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Ask the expert - capacity and consent

Post date: 11/09/2015 | Time to read article: 2 mins

The information within this article was correct at the time of publishing. Last updated 14/11/2018

Dr Patrice Baptiste shares a challenging case

Recently I assisted with a case where a female patient had undergone a stoma formation, but it had not gone as planned. The stoma kept retracting and the consultant explained to the patient and her family that the cause of this was his own technical error. The family were understandably very upset and sought legal advice. They also demanded that another team take over the care of the patient, which was arranged.

Two weeks later the situation had worsened and the patient was not recovering, but deteriorating. She repeatedly expressed a wish to die and wished to refuse further treatment. Her capacity was assessed by two consultants, and she was found to have capacity. Although the family objected at first they finally agreed with the plan of palliation and end of life care. The patient was moved to a side room where she passed away shortly after the decision was made.

Medical Protection medicolegal adviser Dr Marika Davies shares her advice:

This was clearly a distressing experience for the patient and her family, and a difficult situation for the clinical team to manage. The first consultant was right to inform the patient of the error he had made. Doctors have a professional obligation, as set out by the General Medical Council (GMC), to be open and honest with patients when things go wrong.

Hospitals in England also have a legal duty to inform and apologise to patients if there have been mistakes in their care that have led to significant harm. Patients should be told that the error will be investigated to see what lessons can be learned, and should be given details of the hospital complaints procedures, which may help them to get the answers they want.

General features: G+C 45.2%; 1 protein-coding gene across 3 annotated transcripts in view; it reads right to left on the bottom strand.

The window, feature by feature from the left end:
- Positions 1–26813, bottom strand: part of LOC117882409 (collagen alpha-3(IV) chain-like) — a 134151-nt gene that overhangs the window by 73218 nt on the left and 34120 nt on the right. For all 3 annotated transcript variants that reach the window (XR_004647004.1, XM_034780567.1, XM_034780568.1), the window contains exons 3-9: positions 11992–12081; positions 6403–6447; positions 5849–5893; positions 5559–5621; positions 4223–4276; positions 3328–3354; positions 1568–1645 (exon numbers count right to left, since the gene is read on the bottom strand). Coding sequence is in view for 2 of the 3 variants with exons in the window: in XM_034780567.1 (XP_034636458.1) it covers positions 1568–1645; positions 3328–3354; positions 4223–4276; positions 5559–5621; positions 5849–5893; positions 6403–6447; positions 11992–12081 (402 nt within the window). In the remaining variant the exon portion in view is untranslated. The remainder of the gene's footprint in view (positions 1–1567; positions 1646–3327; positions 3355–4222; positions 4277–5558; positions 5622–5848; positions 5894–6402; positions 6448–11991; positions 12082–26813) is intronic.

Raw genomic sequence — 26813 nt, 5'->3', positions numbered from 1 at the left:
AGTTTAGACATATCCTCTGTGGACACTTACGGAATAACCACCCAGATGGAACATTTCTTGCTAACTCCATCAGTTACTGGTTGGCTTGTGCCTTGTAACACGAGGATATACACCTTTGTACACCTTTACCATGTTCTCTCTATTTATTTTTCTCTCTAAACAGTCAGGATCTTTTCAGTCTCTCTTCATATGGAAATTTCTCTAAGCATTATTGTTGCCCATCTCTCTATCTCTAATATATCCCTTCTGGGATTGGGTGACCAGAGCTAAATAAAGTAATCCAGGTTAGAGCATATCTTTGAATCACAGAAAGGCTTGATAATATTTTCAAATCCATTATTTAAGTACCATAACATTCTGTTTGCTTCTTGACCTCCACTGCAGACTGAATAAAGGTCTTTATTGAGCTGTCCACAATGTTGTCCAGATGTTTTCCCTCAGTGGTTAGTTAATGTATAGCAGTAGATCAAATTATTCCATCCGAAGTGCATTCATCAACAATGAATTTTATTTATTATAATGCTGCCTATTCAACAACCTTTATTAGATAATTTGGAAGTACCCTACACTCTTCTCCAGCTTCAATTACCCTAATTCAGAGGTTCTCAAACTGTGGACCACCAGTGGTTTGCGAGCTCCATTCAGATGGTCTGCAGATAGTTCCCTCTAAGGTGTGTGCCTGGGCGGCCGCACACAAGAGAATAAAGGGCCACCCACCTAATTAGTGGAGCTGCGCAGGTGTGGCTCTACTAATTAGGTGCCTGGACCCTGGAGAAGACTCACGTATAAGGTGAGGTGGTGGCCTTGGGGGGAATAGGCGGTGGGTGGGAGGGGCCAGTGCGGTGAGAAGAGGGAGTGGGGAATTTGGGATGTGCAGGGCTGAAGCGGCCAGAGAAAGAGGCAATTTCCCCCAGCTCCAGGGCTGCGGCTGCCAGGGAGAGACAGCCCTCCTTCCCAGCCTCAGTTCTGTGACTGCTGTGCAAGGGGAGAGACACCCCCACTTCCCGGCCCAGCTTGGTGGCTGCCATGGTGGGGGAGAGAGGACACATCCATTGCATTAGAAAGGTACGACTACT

The family in this case chose to seek legal advice, but just because there has been an error does not mean there has been negligence. Some complications are a recognised risk of surgery, which is why it is important to ensure patients are advised of all relevant risks when seeking their consent to surgery, so they are able to make an informed decision whether or not to proceed. Good documentation of the discussion about risks is invaluable if a claim arises.

If a patient refuses treatment then their wishes should be respected, provided you are satisfied the patient has the capacity to make that decision. A person should be presumed to have capacity, but in this case, given the seriousness of this patient’s particular decision, it was sensible to assess this formally and obtain a second opinion from another consultant. Again, good documentation of the assessment and the reasons for any decisions made will be very useful if any concerns are expressed at a later date.

Although the family did not agree with the management plan, they were not entitled to overrule the patient’s refusal of treatment, as she had capacity to make decisions for herself.  In such cases good communication with the family (with the consent of the patient) is important in order to gain their trust and help them to understand the difficult decisions that are being made about the patient’s end of life care.

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